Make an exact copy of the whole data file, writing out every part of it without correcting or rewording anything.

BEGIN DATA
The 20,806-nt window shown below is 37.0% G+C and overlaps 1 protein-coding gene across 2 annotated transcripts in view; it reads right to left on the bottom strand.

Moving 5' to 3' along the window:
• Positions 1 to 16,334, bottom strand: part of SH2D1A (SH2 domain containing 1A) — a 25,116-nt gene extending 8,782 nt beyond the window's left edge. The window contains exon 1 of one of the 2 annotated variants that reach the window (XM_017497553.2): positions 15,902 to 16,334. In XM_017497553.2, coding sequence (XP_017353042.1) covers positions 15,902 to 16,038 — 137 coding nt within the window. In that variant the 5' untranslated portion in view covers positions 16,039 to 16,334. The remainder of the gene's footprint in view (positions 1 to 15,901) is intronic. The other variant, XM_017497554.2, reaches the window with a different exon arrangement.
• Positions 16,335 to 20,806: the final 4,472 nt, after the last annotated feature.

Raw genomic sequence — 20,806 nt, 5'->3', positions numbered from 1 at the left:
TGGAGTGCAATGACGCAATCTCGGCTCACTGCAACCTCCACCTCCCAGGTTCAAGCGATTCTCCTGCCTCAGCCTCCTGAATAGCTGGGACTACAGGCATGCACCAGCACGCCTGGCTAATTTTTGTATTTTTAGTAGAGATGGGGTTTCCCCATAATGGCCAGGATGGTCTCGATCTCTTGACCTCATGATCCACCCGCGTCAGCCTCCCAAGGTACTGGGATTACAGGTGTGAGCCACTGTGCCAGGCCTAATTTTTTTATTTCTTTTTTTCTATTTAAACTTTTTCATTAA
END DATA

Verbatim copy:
The 20,806-nt window shown below is 37.0% G+C and overlaps 1 protein-coding gene across 2 annotated transcripts in view; it reads right to left on the bottom strand.

Moving 5' to 3' along the window:
• Positions 1 to 16,334, bottom strand: part of SH2D1A (SH2 domain containing 1A) — a 25,116-nt gene extending 8,782 nt beyond the window's left edge. The window contains exon 1 of one of the 2 annotated variants that reach the window (XM_017497553.2): positions 15,902 to 16,334. In XM_017497553.2, coding sequence (XP_017353042.1) covers positions 15,902 to 16,038 — 137 coding nt within the window. In that variant the 5' untranslated portion in view covers positions 16,039 to 16,334. The remainder of the gene's footprint in view (positions 1 to 15,901) is intronic. The other variant, XM_017497554.2, reaches the window with a different exon arrangement.
• Positions 16,335 to 20,806: the final 4,472 nt, after the last annotated feature.

Raw genomic sequence — 20,806 nt, 5'->3', positions numbered from 1 at the left:
TGGAGTGCAATGACGCAATCTCGGCTCACTGCAACCTCCACCTCCCAGGTTCAAGCGATTCTCCTGCCTCAGCCTCCTGAATAGCTGGGACTACAGGCATGCACCAGCACGCCTGGCTAATTTTTGTATTTTTAGTAGAGATGGGGTTTCCCCATAATGGCCAGGATGGTCTCGATCTCTTGACCTCATGATCCACCCGCGTCAGCCTCCCAAGGTACTGGGATTACAGGTGTGAGCCACTGTGCCAGGCCTAATTTTTTTATTTCTTTTTTTCTATTTAAACTTTTTCATTAA